On the other hand, conversational banking should be a hot topic for most high street banks due to its enormous impact on lead conversion and thus on reducing costs of acquiring new customers. Conversational banking creates a cohesive customer experience, no matter how and where a customer reaches out. Also, banks need to rethink their lead nurturing strategies, building relationships with potential customers that may not be ready to buy, but are potentially profitable customers. The best way to nurture leads is to hold personal conversations on the channels that customers prefer. This communication gap represents a chance for banks to address a common pain point for customers, and those who bridge the gap build more competitive business models and decrease customer acquisition costs.
More importantly, by looking at ways to increase your Net Promoter Score, for instance, by including referral programs, your customers will refer your brand to a warm lead from their network who is already somehow interested in your product or service. By providing an excellent customer experience, customers will recommend your product without the need of being rewarded. Their particular CAC will be close to zero if they convert.
Boosting Customer Lifetime Value
Customer Lifetime Value is one aspect of the customer journey that is being heavily impacted by the rise of digital technologies. Now customers are less focused on a particular brand but on finding the right features and services that work for them. Utilising digital technologies such as AI and Big Data can lengthen customer lifetime by reshaping and extending the customer journey.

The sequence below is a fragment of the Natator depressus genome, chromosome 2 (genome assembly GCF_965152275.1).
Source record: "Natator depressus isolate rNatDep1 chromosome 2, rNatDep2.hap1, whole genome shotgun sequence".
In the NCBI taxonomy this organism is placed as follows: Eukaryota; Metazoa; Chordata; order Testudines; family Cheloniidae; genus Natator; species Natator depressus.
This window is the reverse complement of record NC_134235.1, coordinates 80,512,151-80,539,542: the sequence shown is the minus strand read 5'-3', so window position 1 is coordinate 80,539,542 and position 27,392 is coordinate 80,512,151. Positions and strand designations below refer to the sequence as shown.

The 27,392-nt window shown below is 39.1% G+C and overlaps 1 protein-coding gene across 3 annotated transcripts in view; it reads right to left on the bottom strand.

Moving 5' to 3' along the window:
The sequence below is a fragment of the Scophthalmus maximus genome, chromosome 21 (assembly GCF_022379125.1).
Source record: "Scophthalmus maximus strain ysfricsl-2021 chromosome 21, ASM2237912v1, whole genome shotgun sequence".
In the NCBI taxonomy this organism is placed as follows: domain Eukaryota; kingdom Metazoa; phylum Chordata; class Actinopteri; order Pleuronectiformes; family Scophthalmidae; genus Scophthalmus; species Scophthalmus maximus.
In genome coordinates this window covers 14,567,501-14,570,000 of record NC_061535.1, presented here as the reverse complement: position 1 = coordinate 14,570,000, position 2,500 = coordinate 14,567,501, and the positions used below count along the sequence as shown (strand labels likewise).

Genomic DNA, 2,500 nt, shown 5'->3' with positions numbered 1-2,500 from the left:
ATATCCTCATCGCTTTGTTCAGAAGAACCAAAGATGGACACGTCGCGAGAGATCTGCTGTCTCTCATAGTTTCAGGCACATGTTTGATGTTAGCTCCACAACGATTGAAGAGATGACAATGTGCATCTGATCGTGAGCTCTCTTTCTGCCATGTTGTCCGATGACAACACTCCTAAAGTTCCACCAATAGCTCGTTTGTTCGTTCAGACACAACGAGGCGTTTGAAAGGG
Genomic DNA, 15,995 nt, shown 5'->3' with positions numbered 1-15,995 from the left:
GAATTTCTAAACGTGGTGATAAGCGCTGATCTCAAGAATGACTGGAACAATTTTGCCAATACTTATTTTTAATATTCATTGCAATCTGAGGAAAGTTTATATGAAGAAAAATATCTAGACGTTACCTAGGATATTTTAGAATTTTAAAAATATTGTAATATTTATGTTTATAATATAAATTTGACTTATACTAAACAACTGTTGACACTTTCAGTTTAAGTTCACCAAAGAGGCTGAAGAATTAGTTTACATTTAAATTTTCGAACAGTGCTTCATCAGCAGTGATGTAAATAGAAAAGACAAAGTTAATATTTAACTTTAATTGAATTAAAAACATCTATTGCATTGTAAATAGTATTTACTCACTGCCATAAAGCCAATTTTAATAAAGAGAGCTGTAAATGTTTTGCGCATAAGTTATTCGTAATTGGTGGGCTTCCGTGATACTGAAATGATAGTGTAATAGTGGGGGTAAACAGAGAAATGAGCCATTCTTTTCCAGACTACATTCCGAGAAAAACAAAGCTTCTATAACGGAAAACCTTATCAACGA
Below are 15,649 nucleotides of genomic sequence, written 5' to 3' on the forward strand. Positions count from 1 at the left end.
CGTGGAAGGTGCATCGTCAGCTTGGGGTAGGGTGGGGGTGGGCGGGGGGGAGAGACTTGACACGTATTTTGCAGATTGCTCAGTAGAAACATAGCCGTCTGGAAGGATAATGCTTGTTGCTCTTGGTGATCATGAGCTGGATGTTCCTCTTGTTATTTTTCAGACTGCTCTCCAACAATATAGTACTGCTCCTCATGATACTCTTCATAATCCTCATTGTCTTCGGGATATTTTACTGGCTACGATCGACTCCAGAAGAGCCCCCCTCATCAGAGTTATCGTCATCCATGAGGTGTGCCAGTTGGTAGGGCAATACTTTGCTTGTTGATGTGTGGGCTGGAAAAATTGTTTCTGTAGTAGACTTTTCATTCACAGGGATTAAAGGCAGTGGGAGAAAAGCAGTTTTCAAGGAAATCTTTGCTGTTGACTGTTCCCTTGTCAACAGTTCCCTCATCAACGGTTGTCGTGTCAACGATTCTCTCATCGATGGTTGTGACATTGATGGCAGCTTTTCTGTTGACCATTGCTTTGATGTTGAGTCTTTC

By servicing the needs of a customer through different stages of their life, customers will require, and therefore be willing to pay for, more services. The bank's role is to satiate these needs in an embedded and contextual manner. The challenges for a bank are how they can meet these needs in a timely, responsive and helpful manner, and this is more critical now than at any other time in history.
The impact of digital technology such as AI, cloud computing, big data, automation and others has already had profound impacts upon customer life journey. To be in a position to offer solutions, advice and appropriate products at relevant times to their customers, banks require a genuine understanding of each customer and their financial lives. It is only by understanding the focus, needs and wants of their customers at each stage of the journey that they will be able to sell more products and services.
Also, one of the prime benefits of moving to digital banking for customers has been that they are free to conduct their daily financial experiences at any time or point in the day, without requiring anything further than their smartphones. This provides boundless possibilities for banks to extend and deepen the customer journey by increasing the likelihood customers will purchase not only financial products but other services when the need arises. The more banks learn about their customers, better new products and services can be derived. This could potentially also involve creating white label added-value propositions that can be sold on to the ecosystem, creating new revenue streams and amplifying the volume of ingestible data. As well as new offerings, data can also be used to make operational savings across front, middle and back-office in the bank business infrastructure.
If you are interested in finding out how Strands can help your bank, or if you would like to get a Free Demo of our AI-powered Financial Management solutions, please fill out this form and one of our Sales Reps will get back to you as soon as possible.